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New debt collection rules for collectors

If a consumer in Townsend, Maryland, gets behind on a debt, the original creditor could sell it to a third-party collection agency. This often means getting swamped with calls from creditors, but the Fair Debt Consumer Protection Act previously restricted the communication mode to the telephone. Now, the FDCPA has updated the rules so that collectors may contact consumers in new ways.

Updates to the FDCPA

In 1977, the FDCPA did not include provisions for newer communication methods. The new update, however, considers new modes of communication such as texts, emails, social media and cellphones.

If an agency contacts a consumer through social media, they must offer opt-outs. While they don’t need permission to contact consumers on social media, they cannot post public messages regarding debt. If the collector sends a friend request, they must identify as a debt collector.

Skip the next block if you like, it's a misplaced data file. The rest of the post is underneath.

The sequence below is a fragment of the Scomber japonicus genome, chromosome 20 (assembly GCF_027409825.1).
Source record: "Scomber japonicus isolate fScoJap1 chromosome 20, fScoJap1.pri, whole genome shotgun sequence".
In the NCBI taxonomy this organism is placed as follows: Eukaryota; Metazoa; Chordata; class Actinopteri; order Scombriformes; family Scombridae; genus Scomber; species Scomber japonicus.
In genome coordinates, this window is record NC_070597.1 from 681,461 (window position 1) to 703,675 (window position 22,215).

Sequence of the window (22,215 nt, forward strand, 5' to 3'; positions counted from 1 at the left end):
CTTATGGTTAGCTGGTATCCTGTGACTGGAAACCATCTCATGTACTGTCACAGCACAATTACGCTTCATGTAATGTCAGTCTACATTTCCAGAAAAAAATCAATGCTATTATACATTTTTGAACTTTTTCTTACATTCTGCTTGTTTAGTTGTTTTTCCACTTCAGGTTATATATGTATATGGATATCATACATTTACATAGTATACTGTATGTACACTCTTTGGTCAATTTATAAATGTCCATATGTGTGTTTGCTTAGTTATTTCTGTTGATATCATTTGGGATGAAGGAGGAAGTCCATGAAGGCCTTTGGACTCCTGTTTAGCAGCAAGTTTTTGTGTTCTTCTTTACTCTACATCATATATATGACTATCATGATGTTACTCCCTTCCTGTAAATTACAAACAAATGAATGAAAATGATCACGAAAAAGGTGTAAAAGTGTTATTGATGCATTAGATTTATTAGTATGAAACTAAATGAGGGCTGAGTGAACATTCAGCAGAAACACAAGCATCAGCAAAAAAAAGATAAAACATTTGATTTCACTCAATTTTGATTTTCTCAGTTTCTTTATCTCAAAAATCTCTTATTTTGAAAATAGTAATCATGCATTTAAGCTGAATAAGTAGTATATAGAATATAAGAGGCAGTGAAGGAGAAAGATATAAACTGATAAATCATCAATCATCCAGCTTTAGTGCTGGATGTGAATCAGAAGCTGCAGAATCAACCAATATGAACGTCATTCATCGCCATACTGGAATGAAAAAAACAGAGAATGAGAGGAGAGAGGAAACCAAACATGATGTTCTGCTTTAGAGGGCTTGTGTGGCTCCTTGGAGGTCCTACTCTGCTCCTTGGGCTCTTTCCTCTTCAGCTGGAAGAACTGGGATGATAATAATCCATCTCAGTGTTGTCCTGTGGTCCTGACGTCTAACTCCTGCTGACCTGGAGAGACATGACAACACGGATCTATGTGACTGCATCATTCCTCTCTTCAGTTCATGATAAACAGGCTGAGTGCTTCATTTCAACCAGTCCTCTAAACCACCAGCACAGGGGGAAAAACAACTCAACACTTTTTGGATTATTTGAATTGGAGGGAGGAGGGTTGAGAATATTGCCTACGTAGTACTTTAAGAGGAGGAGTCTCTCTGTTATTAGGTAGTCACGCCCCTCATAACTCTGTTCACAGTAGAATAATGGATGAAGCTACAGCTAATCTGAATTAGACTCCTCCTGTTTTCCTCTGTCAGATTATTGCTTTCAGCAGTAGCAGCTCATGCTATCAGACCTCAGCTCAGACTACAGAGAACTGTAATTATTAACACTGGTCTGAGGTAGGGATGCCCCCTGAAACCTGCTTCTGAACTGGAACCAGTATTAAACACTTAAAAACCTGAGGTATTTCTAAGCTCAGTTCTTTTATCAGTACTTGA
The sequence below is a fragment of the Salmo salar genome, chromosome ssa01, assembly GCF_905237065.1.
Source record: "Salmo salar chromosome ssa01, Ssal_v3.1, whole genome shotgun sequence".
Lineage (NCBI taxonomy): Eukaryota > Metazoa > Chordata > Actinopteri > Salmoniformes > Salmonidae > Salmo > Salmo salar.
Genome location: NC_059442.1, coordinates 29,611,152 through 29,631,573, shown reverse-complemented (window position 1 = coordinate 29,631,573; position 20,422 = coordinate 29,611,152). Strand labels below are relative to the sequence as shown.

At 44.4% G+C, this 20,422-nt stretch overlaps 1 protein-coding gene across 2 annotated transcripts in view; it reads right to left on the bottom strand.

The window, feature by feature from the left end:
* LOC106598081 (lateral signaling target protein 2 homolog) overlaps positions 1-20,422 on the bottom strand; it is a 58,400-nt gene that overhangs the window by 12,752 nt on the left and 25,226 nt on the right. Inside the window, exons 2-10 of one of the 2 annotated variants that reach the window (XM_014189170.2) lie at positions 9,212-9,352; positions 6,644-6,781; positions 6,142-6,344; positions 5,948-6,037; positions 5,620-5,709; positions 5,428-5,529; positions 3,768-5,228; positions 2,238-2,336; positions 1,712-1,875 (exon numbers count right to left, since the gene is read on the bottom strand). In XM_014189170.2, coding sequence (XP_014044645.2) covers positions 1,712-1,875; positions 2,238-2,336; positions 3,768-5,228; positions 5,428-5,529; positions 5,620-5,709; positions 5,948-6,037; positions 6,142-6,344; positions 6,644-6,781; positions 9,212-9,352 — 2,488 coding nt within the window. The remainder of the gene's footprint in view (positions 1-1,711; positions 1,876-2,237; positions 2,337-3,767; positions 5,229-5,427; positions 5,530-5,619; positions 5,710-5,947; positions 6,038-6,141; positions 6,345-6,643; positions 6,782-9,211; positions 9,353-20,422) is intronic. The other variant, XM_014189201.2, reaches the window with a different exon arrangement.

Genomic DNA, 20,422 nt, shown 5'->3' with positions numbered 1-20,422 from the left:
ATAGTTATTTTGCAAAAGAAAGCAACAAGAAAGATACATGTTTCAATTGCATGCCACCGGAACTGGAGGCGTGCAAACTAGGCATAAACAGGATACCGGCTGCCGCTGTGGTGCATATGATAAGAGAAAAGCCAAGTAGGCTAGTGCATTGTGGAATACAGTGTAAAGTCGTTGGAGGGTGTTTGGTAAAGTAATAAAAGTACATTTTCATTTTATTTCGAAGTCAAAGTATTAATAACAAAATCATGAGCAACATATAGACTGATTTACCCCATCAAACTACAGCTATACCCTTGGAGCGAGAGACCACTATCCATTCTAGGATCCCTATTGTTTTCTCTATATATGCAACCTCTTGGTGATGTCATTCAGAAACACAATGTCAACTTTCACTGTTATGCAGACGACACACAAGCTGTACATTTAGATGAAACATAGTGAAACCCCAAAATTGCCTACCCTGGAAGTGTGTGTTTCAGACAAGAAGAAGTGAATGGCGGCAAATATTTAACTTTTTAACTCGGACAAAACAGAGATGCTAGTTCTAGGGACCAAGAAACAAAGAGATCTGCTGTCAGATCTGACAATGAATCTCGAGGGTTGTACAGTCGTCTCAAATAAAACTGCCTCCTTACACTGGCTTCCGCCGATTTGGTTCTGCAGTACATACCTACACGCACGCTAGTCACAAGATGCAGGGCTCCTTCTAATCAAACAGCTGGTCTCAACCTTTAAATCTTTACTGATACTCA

Phone calls also have a new restriction of one call per day under the update to the law, and collectors cannot call one week after speaking to a debtor. Current laws only restrict the times they can contact debtors, which is between 8 a.m. and 9 p.m.

When a debt collector breaks rules

Consumers can send written communication asking the collector to stop contacting them. Collectors have to follow the same time restrictions for social media as they do by telephone. They also have to send validation that the consumer owes the debt within 30 days.

If a debtor thinks they don’t owe the debt, they should ask for more verification. If a a debt collector acts outside of the restrictions of the FDCPA, they can get debt collection harassment help for consumers. A consumer may file a formal complaint with the Consumer Finance Protection Bureau. However, it’s important to note that the FDCPA only applies to third-party debt collectors and not original creditors, such as banks.

While debt collectors can’t do anything they want, they still have some leeway. They are still allowed to contact consumers over each debt, but they might overstep the bounds of the law. Sometimes, it requires legal action to make a collector stop contacting a debtor.